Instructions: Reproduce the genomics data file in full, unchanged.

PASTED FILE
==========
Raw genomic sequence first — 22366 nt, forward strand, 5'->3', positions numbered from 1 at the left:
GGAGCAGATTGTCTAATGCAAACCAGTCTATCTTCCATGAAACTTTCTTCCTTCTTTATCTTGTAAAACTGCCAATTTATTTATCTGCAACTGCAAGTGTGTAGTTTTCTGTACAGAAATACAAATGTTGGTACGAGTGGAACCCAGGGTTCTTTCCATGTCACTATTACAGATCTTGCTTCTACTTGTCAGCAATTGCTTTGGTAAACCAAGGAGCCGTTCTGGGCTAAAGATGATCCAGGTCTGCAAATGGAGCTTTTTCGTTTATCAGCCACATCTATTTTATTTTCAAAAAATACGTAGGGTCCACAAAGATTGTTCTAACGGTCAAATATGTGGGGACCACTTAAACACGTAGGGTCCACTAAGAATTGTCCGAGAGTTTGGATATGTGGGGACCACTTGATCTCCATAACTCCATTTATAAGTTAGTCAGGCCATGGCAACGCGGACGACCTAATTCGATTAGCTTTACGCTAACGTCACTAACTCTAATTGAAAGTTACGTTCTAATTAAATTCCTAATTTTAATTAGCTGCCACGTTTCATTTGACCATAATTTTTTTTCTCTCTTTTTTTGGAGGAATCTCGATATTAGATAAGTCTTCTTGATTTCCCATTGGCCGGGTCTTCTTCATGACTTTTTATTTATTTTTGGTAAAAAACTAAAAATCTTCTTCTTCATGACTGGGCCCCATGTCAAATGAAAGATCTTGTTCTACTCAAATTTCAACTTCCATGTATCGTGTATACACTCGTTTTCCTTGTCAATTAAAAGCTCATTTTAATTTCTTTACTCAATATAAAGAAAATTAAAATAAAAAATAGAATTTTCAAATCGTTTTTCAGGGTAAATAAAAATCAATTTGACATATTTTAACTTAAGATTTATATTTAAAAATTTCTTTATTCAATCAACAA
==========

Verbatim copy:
Raw genomic sequence first — 22366 nt, forward strand, 5'->3', positions numbered from 1 at the left:
GGAGCAGATTGTCTAATGCAAACCAGTCTATCTTCCATGAAACTTTCTTCCTTCTTTATCTTGTAAAACTGCCAATTTATTTATCTGCAACTGCAAGTGTGTAGTTTTCTGTACAGAAATACAAATGTTGGTACGAGTGGAACCCAGGGTTCTTTCCATGTCACTATTACAGATCTTGCTTCTACTTGTCAGCAATTGCTTTGGTAAACCAAGGAGCCGTTCTGGGCTAAAGATGATCCAGGTCTGCAAATGGAGCTTTTTCGTTTATCAGCCACATCTATTTTATTTTCAAAAAATACGTAGGGTCCACAAAGATTGTTCTAACGGTCAAATATGTGGGGACCACTTAAACACGTAGGGTCCACTAAGAATTGTCCGAGAGTTTGGATATGTGGGGACCACTTGATCTCCATAACTCCATTTATAAGTTAGTCAGGCCATGGCAACGCGGACGACCTAATTCGATTAGCTTTACGCTAACGTCACTAACTCTAATTGAAAGTTACGTTCTAATTAAATTCCTAATTTTAATTAGCTGCCACGTTTCATTTGACCATAATTTTTTTTCTCTCTTTTTTTGGAGGAATCTCGATATTAGATAAGTCTTCTTGATTTCCCATTGGCCGGGTCTTCTTCATGACTTTTTATTTATTTTTGGTAAAAAACTAAAAATCTTCTTCTTCATGACTGGGCCCCATGTCAAATGAAAGATCTTGTTCTACTCAAATTTCAACTTCCATGTATCGTGTATACACTCGTTTTCCTTGTCAATTAAAAGCTCATTTTAATTTCTTTACTCAATATAAAGAAAATTAAAATAAAAAATAGAATTTTCAAATCGTTTTTCAGGGTAAATAAAAATCAATTTGACATATTTTAACTTAAGATTTATATTTAAAAATTTCTTTATTCAATCAACAA